The High Court has thrown out a £5m fraud and conspiracy claim against a newly qualified solicitor and experienced legal executive who acted for a Docklands developer.
Mr Justice Mann said solicitor Helen Francis and legal executive Helen Glavin, both working for what was then Cripps Harries Hall (CHH), had suffered “years of anxiety” as a result of the claim, “culminating in a trial which they should not have had”.
Mann J said the two women “should now be freed from that anxiety”, having been “entirely exonerated of the serious matters alleged against them”.
Delivering judgment in Mortgage Agency Services Number One Limited (Mansol) v Cripps Harries LLP  EWHC 2483 (Ch), Mr Justice Mann said Masnol, trading as Britannia Commercial Lending, claimed damages for fraud and conspiracy over a loan to developer and former Olympic gymnast Spencer McGuiness.
Masnol claimed it was “deliberately misled” by Ms Francis and Mrs Glavin, leading to the mortgage lender agreeing to lend Mr McGuiness £11.4m. The judge said the fact that he was in arrears on a loan to the West Bromwich Building Society and receivers had been appointed was not disclosed to Masnol.
Mann J said the existence of a dispute about the quality of the building works at Mizzen Mast House in London’s Docklands was also not disclosed.
Ms Francis, whom he described as “very newly qualified at the time”, was the principal CHH solicitor acting for Mr McGuiness before Mrs Glavin took over.
“It was not very long before Mr McGuinness fell into arrears on the Masnol loan and in due course receivers were appointed. A sale generated a shortfall. Part of the shortfall has been recovered from surveyors said to have been negligent, leaving a very substantial unrecovered balance which Masnol now seeks to recover from CHH.”
Damages of £5.2m had been agreed in the event of the court finding in the company’s favour.
Mann J said he was aware he had dismissed a large number of allegations made by Masnol.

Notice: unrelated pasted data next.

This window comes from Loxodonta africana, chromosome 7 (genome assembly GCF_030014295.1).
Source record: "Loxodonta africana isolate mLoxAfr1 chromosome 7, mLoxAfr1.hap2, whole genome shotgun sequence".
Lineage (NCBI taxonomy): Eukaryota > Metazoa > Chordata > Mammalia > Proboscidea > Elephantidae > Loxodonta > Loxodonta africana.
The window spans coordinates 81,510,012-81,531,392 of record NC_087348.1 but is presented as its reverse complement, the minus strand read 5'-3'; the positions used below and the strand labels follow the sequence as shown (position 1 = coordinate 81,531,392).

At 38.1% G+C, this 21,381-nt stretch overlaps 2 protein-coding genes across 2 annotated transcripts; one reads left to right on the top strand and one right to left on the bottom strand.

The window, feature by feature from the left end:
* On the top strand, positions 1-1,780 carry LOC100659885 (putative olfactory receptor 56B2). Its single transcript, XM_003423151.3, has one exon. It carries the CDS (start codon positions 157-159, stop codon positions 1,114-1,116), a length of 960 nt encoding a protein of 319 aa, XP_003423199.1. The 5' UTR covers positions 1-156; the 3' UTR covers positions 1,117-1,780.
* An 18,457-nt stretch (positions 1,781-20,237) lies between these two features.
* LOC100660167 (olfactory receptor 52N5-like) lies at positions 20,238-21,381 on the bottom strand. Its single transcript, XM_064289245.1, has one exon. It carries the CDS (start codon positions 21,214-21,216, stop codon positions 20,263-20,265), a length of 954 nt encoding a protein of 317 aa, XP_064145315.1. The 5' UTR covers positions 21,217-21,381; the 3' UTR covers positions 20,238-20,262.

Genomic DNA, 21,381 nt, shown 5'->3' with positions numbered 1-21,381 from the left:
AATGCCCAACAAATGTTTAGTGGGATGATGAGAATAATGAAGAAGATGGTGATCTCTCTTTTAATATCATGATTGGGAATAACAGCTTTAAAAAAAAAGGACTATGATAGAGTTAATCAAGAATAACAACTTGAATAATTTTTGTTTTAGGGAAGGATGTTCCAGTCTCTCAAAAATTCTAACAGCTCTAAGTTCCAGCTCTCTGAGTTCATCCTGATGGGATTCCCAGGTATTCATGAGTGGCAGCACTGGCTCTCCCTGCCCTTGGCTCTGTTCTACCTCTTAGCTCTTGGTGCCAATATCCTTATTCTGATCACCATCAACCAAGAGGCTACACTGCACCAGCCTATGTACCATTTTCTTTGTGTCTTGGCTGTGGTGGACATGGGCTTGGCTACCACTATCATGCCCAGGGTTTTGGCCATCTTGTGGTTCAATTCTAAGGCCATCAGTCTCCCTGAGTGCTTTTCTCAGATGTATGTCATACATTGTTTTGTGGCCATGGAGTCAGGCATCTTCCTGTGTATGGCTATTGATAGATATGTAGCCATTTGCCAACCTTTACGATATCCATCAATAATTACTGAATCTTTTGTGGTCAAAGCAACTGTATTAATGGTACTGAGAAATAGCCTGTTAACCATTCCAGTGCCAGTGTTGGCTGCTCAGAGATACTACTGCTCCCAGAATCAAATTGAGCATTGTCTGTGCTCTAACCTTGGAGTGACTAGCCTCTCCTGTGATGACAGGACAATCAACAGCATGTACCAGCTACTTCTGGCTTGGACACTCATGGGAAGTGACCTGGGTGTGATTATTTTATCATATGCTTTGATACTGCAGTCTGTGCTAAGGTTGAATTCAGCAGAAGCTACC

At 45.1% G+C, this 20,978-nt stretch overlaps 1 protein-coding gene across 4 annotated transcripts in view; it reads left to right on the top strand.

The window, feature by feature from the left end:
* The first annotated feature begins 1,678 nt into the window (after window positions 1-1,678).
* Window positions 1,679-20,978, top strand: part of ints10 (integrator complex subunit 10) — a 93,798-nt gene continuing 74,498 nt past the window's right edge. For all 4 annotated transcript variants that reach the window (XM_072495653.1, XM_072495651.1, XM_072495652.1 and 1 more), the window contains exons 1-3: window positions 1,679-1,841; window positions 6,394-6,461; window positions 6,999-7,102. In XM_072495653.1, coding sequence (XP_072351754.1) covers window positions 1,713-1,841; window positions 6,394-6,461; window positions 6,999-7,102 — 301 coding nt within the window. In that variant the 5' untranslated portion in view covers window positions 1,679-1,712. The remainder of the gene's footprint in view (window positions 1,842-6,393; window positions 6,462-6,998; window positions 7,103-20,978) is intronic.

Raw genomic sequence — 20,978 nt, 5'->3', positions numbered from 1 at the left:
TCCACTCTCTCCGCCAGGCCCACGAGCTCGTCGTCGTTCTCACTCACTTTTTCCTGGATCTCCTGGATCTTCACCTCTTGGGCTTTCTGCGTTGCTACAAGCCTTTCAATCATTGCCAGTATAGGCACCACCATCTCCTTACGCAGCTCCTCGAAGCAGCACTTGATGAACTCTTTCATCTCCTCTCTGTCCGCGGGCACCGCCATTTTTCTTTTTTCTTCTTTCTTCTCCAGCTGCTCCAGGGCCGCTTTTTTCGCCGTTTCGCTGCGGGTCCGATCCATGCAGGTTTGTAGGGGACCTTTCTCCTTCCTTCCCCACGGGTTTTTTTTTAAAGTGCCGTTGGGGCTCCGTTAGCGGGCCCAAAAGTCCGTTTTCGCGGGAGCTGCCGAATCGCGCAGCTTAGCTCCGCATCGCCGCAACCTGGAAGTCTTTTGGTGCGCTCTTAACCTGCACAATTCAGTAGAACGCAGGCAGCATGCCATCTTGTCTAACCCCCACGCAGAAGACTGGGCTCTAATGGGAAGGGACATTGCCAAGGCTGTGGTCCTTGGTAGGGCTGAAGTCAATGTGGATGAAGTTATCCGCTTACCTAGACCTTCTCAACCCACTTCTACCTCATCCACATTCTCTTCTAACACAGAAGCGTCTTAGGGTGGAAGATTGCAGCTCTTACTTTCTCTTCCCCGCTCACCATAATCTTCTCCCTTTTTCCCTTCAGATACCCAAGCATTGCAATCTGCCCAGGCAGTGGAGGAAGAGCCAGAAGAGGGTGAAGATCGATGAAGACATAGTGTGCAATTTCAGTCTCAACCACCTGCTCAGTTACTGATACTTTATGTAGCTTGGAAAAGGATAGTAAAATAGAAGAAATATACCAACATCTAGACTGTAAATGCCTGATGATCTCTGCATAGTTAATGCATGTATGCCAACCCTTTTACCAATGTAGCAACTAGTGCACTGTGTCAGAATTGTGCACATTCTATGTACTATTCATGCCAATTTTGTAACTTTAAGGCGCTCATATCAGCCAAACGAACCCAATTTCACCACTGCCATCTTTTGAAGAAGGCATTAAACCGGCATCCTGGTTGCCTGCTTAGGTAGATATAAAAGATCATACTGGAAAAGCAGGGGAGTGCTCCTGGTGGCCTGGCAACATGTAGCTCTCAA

“One might wonder how a claim can be brought and sustained over so many points (some merely evidential, some going to the actual claim itself) and yet fail on all of them so comprehensively and it be found that there is nothing in the claim or allegations at all. The answer to that is twofold.
“The first is that the prospects of establishing a fraud are not directly proportional to the number of adverse allegations made. The second lies in what I think seems to have happened in the genesis of this case. The claimant was anxious to maximise its recovery in what was a fairly disastrous loan.”
Mann J said Masnol “did not recover in full from its valuers”, and, turning its attention to the law firm, “donned its fraud detection goggles, turned the sensitivity up to high and attributed a dishonest motive to every interesting feature in the landscape (in very delayed proceedings).
“That led to a large number of accusations of dishonesty being made. Some allegations came close to being allegations which should not have been made or sustained (though I acknowledge that the claimant did exercise sufficient judgment to abandon some allegations after the close of evidence).
“Whilst motive is not a necessary ingredient in the claim, as I have frequently said, it is obviously important and I doubt if sufficient attention was paid to the realities of that part of the case, especially once the defendant’s evidence was complete.”
Mr Justice Mann dismissed all the claims made against Ms Francis and Mrs Glavin.